In spite of the risk to claimants’ health, the DWP are wilfully discouraging doctors from issuing fit notes to employment and support allowance (ESA) claimants who need them in order to claim benefits. The DWP claim changes to standard letters to GPs were agreed by the British Medical Association (BMA), but admits there is no written record of any such agreement.

Claimants who have lodged an appeal can continue to receive ESA provided they have a current fit note from their GP.

In the past, when a claimant was found capable of work, the DWP sent out a letter to their GP stating that there was no need to issue further fit notes.

However, the letter went on to say that:

This means you do not have to give your patient any more medical statements for benefit

purposes. But you may have to give your patient new medical statements if:

they decide to appeal against our decision

their condition gets significantly worse

they have a new medical condition.

The new ESA65B tells GPs that their patient has been found to be ‘capable of doing some work’. As a result of this decision, the letter goes on to say:

As a result of this decision, [Title] [Surname] is not entitled to ESA from and you do not need to provide any more fit notes to [select] relating to [select] disability/health condition for ESA purposes.

There is no longer any mention of what to do if the claimant’s health condition deteriorates or if the claimant appeals.

You can download a copy of the new ESA65B this link

The DWP claim that the changes to the standard letter were made in order to make it ‘simpler and clearer’ and that they were agreed after consultation with the British Medical Association (BMA) and the Royal College of General Practitioners.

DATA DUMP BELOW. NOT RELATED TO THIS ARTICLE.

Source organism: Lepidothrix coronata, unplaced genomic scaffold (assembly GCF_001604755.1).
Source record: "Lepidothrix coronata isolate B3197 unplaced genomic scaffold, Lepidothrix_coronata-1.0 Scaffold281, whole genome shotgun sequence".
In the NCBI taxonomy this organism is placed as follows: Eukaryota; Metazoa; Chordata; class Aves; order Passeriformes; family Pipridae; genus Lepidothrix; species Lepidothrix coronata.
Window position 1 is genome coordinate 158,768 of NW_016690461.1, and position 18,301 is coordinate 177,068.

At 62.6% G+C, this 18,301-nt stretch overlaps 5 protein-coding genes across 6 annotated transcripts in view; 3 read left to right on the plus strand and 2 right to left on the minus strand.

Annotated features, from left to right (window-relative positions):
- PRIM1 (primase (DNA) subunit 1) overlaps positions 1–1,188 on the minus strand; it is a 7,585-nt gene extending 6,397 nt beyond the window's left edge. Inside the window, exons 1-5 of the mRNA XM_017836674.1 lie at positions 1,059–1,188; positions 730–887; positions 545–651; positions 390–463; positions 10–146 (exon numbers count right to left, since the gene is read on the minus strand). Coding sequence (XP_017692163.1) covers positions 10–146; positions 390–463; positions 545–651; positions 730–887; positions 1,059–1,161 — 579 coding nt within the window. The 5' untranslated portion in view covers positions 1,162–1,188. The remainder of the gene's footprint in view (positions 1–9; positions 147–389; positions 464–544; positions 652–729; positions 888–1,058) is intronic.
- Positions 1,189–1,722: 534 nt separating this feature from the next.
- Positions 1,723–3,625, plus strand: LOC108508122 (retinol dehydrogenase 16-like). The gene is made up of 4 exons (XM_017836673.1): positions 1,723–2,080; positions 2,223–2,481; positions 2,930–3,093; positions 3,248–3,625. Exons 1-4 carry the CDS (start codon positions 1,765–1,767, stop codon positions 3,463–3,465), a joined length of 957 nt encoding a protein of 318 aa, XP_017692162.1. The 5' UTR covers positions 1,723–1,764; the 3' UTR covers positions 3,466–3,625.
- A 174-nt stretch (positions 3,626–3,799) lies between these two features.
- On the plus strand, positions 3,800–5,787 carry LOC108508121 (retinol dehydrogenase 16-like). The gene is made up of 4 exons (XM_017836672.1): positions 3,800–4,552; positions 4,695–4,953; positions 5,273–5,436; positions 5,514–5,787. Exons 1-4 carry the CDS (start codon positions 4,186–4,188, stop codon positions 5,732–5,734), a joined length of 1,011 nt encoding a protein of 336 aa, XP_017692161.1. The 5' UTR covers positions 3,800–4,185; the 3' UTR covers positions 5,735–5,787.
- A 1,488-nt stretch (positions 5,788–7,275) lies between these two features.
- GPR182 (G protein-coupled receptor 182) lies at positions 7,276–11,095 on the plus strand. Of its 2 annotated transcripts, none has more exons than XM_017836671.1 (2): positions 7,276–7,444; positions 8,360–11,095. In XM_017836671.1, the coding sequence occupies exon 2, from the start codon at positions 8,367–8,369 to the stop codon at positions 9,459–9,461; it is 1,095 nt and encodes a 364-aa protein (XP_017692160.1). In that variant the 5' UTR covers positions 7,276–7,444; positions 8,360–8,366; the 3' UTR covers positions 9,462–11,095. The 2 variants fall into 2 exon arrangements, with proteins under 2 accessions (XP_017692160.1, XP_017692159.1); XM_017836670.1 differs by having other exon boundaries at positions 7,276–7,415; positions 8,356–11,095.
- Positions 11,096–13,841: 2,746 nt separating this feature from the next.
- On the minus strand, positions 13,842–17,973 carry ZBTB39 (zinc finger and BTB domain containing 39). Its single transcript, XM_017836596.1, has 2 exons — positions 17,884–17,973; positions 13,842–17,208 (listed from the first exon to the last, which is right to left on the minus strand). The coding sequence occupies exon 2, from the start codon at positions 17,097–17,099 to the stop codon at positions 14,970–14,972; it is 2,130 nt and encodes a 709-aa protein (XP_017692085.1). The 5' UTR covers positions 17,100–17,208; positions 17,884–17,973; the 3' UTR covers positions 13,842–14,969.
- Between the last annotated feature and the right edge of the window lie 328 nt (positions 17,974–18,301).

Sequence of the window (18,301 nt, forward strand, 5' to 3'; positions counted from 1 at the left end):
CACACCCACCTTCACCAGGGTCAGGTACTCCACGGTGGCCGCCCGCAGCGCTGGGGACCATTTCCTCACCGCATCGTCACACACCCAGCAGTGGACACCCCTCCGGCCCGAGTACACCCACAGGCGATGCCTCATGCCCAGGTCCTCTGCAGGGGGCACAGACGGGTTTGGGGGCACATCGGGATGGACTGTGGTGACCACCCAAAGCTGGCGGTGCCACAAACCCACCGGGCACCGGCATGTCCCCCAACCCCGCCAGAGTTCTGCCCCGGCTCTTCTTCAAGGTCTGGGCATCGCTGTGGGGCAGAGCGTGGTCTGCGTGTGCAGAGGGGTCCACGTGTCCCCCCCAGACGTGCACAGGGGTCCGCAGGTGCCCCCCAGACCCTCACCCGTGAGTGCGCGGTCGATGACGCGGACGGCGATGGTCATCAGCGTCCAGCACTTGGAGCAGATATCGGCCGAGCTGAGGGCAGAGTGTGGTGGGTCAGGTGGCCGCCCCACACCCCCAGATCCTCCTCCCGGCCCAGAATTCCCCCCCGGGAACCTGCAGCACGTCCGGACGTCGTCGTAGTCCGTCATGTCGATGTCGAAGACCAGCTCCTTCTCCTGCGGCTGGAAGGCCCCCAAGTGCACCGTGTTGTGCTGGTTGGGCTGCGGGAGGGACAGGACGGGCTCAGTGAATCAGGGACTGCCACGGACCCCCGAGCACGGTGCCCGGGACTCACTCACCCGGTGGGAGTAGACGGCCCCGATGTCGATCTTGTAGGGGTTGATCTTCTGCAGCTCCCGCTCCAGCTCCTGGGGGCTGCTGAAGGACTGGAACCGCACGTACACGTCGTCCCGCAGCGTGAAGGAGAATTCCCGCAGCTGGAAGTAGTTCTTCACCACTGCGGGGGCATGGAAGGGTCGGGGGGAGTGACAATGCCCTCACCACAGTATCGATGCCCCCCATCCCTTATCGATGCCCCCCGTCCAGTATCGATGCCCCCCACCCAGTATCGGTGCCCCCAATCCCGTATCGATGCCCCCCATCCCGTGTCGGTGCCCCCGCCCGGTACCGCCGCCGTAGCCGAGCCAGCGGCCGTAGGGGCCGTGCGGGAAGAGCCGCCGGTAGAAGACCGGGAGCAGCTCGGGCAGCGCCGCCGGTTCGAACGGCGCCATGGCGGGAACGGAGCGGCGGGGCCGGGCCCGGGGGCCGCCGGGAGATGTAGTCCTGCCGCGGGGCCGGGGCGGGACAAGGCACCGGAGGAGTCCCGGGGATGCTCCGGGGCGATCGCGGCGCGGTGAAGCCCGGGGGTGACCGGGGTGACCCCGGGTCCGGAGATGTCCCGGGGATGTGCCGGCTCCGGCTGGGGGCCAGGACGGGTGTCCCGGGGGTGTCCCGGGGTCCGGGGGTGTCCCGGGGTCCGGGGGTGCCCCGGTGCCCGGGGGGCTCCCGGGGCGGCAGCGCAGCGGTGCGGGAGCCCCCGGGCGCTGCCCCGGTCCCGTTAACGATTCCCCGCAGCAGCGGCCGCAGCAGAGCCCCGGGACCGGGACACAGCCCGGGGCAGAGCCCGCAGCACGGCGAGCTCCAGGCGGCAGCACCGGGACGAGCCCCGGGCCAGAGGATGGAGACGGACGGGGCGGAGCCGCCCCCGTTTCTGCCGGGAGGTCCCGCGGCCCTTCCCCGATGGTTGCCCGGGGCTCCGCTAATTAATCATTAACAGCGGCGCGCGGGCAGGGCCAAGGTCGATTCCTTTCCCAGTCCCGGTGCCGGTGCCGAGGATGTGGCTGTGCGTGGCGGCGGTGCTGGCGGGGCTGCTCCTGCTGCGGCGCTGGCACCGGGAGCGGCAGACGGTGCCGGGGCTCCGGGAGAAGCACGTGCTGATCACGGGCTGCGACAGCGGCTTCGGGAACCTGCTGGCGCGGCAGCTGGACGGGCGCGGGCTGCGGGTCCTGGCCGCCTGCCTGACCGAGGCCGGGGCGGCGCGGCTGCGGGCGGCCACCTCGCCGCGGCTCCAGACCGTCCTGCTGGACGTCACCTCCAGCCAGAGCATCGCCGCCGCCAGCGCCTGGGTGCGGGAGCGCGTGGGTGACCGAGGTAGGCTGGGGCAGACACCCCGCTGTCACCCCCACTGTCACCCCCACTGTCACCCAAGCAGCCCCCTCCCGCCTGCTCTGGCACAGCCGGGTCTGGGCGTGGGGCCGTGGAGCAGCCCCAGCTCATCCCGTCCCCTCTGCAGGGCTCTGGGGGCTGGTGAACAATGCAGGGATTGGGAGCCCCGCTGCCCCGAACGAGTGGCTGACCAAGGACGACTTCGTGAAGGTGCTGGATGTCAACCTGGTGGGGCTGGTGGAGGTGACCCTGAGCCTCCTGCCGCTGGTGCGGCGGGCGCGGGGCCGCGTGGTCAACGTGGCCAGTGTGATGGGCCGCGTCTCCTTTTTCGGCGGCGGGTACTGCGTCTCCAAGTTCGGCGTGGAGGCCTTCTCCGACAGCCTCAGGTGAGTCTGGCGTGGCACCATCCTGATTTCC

However, under repeated questioning the DWP have admitted that they have no written records of the meetings at which the changes were allegedly agreed. They have also refused to disclose the names of the people who attended the alleged meetings in an official capacity, claiming that to do so would breach data protection rules.

The DWP have also admitted that no other interested organisations, such as Citizens Advice, CPAG or Mind were consulted before the changes were made.

The DWP’s actions have prompted outrage from claimants organisations and sparked a petition on the 38 Degrees website which has received almost 70,000 signatures.

Frank Field, chair of the commons work and pensions committee responded to the claim that the changes were intended to make the letters ‘simpler and clearer’ by saying that they are “not having the desired effect”, and asking that the letters make it apparent that claimants appealing a decision were entitled to a fit note, adding:

“This simple step could greatly ease the stress and worry that people who are awaiting an appeal experience.”

As matters stand, claimants who cannot get a fit note must either manage without ESA whilst waiting for their appeal to be heard or they must claim benefits as capable of work and meet all the job seeking requirements that entails.

Either route runs the risk of a further deterioration in their health condition.

Yet the reality is that, according to the latest statistics 74% of ESA claimants win their appeal. So, three quarters of those who ask for a fit note whilst appealing will end up being found not to be capable of work.

And, even as this scandal unfolds, another petition is calling on the government to launch an independent inquiry into DWP linked deaths.

One of those supporting the petition is the mother of Mark Woods, whose son starved to death after his benefits were stopped.

How many more tragedies will it take before the DWP takes the trouble to revise even this one letter, let alone its entire working practices.


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